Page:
“It's comong.”

Since: Nov 12

Location hidden

#1 Jun 15, 2013
Our boys and girls in Washington are telling us about chemical use by their leadership. Do we help? Hell no. Anything we do would be wrong. Best solution is to pull the foreign aid. Especially to rebels.

“Master o Public Administration”

Since: Oct 10

St. Marys, GA

#2 Jun 15, 2013
Do you have the right country? Syria, maybe?

“Commander & Chef”

Since: Sep 11

Saint Marys, GA

#3 Jun 15, 2013
Both sides in Syria need to lose big. The best thing for us, US, would be massive casualties among both groups of fighters. (not civilians)
JNL

Saint Marys, GA

#4 Jun 15, 2013
Years ago, Colin Powell, building upon what has been termed the Weinberger Doctrine, outlined a series of questions to be considered prior to the use of military action by United States forces. These were:

1. Is a vital national security interest threatened?
2. Do we have a clear attainable objective?
3. Have the risks and costs been fully and frankly analyzed?
4. Have all other non-violent policy means been fully exhausted?
5. Is there a plausible exit strategy to avoid endless entanglement?
6. Have the consequences of our action been fully considered?
7. Is the action supported by the American people?
8. Do we have genuine broad international support?

According to Powell, each of these questions needs to be answered in the affirmative for military force to be deployed. Regarding Syria, I am not sure you can get past the first one. I see no evidence that a "vital national security interest" is being impacted or threatened by anything going on in Syria.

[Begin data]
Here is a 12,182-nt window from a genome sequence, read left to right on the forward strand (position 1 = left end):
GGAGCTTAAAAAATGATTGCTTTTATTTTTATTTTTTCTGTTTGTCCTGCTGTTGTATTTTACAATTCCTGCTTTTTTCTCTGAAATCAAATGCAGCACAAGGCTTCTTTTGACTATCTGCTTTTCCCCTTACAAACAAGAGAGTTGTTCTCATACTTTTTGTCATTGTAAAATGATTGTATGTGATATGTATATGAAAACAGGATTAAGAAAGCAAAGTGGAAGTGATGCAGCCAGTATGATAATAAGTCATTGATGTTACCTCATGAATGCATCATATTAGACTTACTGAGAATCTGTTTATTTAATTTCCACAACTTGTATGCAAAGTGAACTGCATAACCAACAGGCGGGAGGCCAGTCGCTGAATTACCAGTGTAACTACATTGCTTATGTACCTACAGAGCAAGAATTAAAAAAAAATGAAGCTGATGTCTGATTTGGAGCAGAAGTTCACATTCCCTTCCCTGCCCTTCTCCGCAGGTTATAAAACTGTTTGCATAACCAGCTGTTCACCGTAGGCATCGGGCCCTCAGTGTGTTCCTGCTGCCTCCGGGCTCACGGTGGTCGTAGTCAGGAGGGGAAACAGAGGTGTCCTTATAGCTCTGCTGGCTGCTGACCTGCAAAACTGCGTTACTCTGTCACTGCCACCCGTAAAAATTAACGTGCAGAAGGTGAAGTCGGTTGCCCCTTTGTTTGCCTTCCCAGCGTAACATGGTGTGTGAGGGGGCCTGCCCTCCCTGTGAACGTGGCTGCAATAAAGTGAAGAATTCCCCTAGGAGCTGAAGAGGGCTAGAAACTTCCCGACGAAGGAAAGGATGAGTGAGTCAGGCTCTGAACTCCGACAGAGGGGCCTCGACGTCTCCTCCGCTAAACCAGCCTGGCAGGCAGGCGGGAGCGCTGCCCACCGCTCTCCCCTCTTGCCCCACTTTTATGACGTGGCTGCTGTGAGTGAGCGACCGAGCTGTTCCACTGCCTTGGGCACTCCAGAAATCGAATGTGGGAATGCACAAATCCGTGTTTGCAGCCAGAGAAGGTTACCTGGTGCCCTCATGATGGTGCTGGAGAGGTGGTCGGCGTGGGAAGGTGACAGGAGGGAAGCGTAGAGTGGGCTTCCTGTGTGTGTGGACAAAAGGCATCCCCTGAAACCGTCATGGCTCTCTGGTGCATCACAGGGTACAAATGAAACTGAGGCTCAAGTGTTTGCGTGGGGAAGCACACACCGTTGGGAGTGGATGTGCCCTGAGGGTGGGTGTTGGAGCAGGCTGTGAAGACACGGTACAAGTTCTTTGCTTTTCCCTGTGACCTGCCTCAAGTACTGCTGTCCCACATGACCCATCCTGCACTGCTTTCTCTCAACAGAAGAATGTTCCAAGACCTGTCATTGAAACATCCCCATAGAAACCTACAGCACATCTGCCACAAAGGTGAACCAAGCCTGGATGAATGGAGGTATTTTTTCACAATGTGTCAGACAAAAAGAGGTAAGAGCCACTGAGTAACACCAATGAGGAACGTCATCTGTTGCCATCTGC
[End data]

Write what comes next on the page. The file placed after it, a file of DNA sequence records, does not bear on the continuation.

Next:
“It's comong.”

Since: Nov 12

Location hidden

#5 Jun 15, 2013
Moreno Jay wrote:
Do you have the right country? Syria, maybe?
Thank you. I knew it began with an "S". Hope your yard sale went well.

“It's comong.”

Since: Nov 12

Location hidden

#6 Jun 15, 2013
JNL wrote:
Years ago, Colin Powell, building upon what has been termed the Weinberger Doctrine, outlined a series of questions to be considered prior to the use of military action by United States forces. These were:
1. Is a vital national security interest threatened?
2. Do we have a clear attainable objective?
3. Have the risks and costs been fully and frankly analyzed?
4. Have all other non-violent policy means been fully exhausted?
5. Is there a plausible exit strategy to avoid endless entanglement?
6. Have the consequences of our action been fully considered?
7. Is the action supported by the American people?
8. Do we have genuine broad international support?
According to Powell, each of these questions needs to be answered in the affirmative for military force to be deployed. Regarding Syria, I am not sure you can get past the first one. I see no evidence that a "vital national security interest" is being impacted or threatened by anything going on in Syria.
For us, it's still a no win.

“Master o Public Administration”

Since: Oct 10

St. Marys, GA

#7 Jun 16, 2013
Senora de la Iglesia wrote:
<quoted text>Thank you. I knew it began with an "S". Hope your yard sale went well.
You're welcome. It did.

I was amazed at how my dog, C.J., took on the role of greeter. He sat right next to me just inside the gate and greeted every visitor, never once going past the gate. He was in hog heaven with all the attention.

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